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YouTube May Be Trying to Suppress Conservative Artists

Lifezette: Singers Kaya Jones and Joy Villa are in the midst of a fierce culture war — 'this is not an accident'


Lifezette:


America is a country built on freedom of speech and expression. We are meant to accept and challenge each other — rather than to draw lines in the sand and attempt to ban the opinions of others.
Yet somehow we live in a time when outspoken liberal Robert De Niro can find work left and right, but two-time Academy Award-nominated actor James Woods has admitted to being on a “blacklist” in the Hollywood community because he holds conservative political opinions.
There's plenty more proof of the existence of that blacklist — and the fact that it suppresses or outright bans artistic voices merely because these people have political opinions that differ from those of most of Hollywood's creative forces.
To move beyond individual politics, we now have theaters banning historically important films for fear of being "insensitive" — the same sort of logic used to ban books that can be important to America's youth and the growth of our kids as human beings.
Enter Joy Villa and Kaya Jones now. Both musicians have become more and more outspoken this year about their support for President Donald Trump — a position that is clearly becoming increasingly dangerous for an artist to have. Villa and Jones are realizing that, as both are facing what could quite possibly be very real attempts at censorship by YouTube.
Villa received a cease-and-desist letter from the video-hosting giant three weeks after she posted her music video for her latest song, "Make America Great Again." Despite the name of her song, the tune is not political. It is instead a call for people of all beliefs and backgrounds to come together. The video shows a variety of people smiling at a camera — and YouTube claimed one of these people complained about the use of the face in the video.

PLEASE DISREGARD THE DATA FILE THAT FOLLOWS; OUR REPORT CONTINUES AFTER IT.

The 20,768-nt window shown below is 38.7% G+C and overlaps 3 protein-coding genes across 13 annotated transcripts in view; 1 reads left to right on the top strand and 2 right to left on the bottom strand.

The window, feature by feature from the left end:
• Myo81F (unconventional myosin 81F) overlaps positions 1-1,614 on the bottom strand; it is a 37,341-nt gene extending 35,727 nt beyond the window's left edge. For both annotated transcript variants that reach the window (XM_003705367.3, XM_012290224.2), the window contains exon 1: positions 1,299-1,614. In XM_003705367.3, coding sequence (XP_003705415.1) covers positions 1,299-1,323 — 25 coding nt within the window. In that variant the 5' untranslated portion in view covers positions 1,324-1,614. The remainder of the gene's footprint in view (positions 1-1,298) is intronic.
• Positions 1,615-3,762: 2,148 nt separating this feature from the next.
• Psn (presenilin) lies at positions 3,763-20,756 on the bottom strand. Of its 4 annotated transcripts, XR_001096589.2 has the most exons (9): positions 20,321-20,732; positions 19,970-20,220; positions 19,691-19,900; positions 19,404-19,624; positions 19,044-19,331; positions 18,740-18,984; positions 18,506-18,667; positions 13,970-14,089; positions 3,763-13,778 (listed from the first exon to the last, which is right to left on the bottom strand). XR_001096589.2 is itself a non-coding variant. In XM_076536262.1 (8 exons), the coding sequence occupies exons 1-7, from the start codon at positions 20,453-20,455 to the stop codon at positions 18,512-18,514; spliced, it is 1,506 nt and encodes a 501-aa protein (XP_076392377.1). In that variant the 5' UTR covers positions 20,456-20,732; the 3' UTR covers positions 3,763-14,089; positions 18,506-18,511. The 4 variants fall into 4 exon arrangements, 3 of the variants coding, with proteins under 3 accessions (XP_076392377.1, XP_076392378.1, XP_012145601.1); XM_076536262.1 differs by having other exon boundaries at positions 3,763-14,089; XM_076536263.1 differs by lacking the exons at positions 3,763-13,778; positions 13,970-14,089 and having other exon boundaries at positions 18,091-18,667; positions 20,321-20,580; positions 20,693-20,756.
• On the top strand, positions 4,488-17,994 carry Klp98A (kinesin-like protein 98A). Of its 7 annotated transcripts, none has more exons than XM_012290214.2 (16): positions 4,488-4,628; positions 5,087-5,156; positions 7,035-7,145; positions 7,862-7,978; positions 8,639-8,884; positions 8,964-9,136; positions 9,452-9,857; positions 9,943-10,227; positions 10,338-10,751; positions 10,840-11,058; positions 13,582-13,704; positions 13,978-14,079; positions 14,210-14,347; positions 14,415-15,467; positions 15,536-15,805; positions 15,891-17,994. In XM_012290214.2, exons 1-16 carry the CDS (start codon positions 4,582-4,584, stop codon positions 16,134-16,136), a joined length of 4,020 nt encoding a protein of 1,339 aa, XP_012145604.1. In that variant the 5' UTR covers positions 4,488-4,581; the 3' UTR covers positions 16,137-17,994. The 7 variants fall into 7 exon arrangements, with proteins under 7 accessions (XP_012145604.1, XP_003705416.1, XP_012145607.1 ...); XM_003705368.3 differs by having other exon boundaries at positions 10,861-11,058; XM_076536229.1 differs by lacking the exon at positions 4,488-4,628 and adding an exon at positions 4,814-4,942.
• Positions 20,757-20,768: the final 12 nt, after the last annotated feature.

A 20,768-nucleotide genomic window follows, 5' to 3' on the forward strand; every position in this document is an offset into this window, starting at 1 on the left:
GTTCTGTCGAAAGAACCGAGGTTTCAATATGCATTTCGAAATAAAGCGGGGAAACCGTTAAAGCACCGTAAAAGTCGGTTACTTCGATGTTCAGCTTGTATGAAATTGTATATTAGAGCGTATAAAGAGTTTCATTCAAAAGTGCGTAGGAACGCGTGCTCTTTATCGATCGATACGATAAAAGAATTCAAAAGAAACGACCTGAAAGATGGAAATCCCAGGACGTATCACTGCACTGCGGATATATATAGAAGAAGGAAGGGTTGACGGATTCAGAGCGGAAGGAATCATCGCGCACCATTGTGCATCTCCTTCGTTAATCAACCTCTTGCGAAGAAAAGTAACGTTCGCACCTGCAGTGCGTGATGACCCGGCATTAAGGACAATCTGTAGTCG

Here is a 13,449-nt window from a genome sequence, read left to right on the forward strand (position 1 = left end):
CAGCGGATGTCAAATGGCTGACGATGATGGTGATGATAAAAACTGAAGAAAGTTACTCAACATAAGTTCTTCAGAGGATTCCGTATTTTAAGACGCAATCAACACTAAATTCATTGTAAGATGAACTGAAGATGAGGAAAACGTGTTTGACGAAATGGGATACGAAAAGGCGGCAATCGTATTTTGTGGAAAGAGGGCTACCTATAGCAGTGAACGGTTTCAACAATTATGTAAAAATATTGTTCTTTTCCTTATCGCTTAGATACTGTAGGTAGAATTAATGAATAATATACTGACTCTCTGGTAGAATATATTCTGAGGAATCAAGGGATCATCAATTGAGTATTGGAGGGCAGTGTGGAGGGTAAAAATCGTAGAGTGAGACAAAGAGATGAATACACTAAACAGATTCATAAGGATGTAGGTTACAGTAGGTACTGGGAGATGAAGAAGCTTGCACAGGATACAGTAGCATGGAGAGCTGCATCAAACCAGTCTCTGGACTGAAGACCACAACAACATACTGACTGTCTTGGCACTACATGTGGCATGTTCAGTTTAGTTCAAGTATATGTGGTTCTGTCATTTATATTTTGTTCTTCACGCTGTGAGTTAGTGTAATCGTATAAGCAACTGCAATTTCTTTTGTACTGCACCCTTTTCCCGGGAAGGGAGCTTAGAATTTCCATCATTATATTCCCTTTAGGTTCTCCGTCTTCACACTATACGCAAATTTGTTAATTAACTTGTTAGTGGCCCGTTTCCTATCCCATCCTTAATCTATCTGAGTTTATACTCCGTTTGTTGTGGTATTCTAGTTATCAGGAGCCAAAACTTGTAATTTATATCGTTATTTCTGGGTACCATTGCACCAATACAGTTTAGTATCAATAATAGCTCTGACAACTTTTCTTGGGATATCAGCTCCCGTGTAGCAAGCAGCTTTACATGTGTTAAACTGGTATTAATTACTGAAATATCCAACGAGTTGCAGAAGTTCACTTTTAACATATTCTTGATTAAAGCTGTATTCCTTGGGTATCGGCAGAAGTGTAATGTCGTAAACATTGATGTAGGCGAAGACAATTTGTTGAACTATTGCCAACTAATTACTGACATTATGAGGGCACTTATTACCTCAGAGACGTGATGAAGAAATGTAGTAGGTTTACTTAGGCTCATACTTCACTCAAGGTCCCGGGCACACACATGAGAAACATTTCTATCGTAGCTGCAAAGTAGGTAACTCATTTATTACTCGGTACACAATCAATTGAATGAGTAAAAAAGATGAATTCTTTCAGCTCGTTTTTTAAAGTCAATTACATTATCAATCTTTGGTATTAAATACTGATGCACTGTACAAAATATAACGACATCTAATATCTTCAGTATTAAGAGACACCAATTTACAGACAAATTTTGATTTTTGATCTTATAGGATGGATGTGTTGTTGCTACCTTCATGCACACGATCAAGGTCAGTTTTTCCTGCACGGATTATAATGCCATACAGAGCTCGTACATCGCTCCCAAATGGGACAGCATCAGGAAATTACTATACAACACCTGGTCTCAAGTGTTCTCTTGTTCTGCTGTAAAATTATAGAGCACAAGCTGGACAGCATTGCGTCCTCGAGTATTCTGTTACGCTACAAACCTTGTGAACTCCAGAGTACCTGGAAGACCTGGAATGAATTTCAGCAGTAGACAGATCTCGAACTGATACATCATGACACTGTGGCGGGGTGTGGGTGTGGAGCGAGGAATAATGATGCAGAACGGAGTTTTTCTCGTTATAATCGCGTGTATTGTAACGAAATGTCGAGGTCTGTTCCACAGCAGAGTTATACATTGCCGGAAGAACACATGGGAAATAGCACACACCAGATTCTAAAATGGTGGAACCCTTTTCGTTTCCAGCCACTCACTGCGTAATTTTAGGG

Upon receipt of the letter, Villa responded she had written agreements from each and every person in the video. YouTube did not care and refused to let her make her case. The video was set to "private," and Villa was forced to recut. She has not heard from YouTube about her latest version of the music video.
Villa told LifeZette in an interview on Tuesday that she was originally going to remain quiet about the struggles with YouTube. Though her experiences raised some red flags, she said she felt embarrassed and even guilty — despite being in the right. It wasn't until she talked to Kaya Jones that she decided to question YouTube publicly.
Jones has a new music video out as well, for a song entitled "What the Heart Don't Know." It's a quiet and moving song about the sacrifices of the men and women in uniform and their loved ones. It's even less political than Villa's video.
The music video was quite successful when first released. It was "getting anywhere from 10,000 to 20,000 [views] per day," according to Jones. However, she became nervous when the view count on the video stalled and began sporadically moving downward — without explanation — after only two days.

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